Around this time, he started publishing papers in the Journal of the Indian Mathematical Society. Ramanujan also wrote a letter to G.H. Hardy, a fellow of Trinity College, Cambridge. That letter, now a historic document, was the turning point in his career. For Hardy, the one great happiness in life was research in maths. His friendly association shines in the annals of mathematics. Hardy had developed a scale of mathematical ability on which he could place the mathematicians he knew. He assigned himself a modest 25, and Littlewood a 30. To the eminent David Hilbert, he assigned an 80 and to Ramanujan, he gave a 100.
Ramanujan sometimes worked for 30 hours at a stretch and then slept for 20. His erratic routines played havoc with his health and equanimity, despite Hardy's nurturing him with great sensitivity. At one time, when his application for a fellowship from Trinity was turned down, he lay down on a railway track near London, luckily to be saved. Battling with tuberculosis, food shortages of war time and uncongenial sanatoria, Ramanujan decided to return to India in 1919. He was given a hero's welcome.
His health continued to cause concern and he knew he was racing against time. With his wife devotedly nursing him, he moved from one house to another in Kodumudi, Kumbakonam and Madras, still restless. He kept his precious notebooks next to his pillow. He worked on Theta Functions and made the discovery of Mock Theta Functions, a creative surge that was to be his flicker. He worked on his ideas to the end, which came on April 26, 1920. Kanigel, one of the Ramanujan's biographers gave him the apt epithet, "the man who knew Infinity".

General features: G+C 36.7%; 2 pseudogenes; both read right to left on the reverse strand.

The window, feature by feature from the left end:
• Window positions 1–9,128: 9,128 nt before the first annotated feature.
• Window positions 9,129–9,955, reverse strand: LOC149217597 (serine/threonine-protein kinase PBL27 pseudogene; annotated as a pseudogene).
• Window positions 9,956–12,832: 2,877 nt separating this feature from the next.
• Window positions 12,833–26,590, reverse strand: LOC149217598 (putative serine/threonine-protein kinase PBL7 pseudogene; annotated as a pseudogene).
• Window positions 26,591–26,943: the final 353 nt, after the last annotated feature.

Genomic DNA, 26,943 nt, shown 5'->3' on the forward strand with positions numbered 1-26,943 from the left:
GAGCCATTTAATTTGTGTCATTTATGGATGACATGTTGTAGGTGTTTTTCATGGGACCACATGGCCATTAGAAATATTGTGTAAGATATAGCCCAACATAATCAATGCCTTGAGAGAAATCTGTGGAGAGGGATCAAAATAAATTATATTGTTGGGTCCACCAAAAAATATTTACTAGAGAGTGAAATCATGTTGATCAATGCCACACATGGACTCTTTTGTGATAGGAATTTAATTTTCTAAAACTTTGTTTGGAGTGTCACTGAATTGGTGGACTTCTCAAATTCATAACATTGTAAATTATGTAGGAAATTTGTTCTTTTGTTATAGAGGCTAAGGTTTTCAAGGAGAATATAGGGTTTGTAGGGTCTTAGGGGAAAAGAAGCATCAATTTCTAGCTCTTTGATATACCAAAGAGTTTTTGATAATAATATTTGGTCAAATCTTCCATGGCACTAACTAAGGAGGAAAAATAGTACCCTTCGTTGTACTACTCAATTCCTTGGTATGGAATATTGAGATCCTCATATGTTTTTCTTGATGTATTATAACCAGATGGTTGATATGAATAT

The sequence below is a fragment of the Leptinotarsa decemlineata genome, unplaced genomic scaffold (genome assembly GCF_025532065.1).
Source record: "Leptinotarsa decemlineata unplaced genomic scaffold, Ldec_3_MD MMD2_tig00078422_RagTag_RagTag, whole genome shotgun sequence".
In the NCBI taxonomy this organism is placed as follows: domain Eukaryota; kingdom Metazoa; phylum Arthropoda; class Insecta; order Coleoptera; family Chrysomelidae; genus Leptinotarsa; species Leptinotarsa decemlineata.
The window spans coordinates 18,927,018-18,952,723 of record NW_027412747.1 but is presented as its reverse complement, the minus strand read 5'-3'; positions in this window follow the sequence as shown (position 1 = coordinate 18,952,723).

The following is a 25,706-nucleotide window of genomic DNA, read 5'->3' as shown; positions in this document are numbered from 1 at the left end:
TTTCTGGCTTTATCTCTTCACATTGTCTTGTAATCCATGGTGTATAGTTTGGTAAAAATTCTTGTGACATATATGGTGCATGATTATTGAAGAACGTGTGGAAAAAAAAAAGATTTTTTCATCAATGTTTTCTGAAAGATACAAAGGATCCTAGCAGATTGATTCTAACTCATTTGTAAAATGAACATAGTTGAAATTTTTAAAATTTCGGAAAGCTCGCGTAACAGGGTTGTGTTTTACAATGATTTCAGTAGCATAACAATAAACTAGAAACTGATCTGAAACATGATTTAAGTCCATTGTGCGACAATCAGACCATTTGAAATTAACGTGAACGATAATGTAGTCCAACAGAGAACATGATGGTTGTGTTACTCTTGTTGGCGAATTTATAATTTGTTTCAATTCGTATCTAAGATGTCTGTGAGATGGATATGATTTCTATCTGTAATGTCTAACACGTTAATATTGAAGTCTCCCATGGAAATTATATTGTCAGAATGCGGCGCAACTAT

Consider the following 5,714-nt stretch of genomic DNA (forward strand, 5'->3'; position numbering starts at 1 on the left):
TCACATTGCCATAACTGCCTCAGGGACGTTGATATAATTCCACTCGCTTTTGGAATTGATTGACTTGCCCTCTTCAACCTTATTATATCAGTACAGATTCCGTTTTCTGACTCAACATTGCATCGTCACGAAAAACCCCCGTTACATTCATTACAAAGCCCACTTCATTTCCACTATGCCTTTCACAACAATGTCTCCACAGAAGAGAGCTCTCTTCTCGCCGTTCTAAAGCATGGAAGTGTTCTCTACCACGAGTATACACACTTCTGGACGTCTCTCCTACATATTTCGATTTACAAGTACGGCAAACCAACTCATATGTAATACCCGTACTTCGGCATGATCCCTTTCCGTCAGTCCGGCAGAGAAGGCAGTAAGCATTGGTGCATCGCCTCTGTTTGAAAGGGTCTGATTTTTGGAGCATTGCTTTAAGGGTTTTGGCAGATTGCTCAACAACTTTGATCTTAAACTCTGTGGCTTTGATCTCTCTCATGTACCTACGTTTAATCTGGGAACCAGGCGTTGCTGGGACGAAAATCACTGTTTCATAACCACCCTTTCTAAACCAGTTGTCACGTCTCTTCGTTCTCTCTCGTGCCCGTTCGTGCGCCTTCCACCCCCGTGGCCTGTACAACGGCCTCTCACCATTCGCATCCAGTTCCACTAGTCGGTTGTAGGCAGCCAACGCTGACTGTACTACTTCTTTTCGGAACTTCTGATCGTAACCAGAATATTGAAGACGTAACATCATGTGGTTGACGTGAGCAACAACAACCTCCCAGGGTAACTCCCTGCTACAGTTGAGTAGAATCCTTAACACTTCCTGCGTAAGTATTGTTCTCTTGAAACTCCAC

Andrew Wiles, who solved Fermat's Last Theorem, has, in contemporary times, blazed a trail of glory. Andrew Wiles was born 66 years after Ramanujan, and in another continent. He also had a passion for numbers and he grew up near a river. But the comparison ends there. Ramanujan was like a tumultuous cataract now splashing, now flooding, now eddying, uneven in flow and unpredictable in movement. Wiles was serene as the river Cam itself.
Andrew Wiles was born in Cambridge on April 11, 1953, son of the local pastor. By the time he was ten, he showed a marked interest in solving mathematical puzzles, conundrums and riddles. One day, in the local library of Milton Road, ten-year-old Andrew came upon a book, The Last Problem by E.T. Bell. There was no solution at the end of the book. It caught his fancy and from that moment, he had a special relationship with the problem stated and left unsolved by Fermat.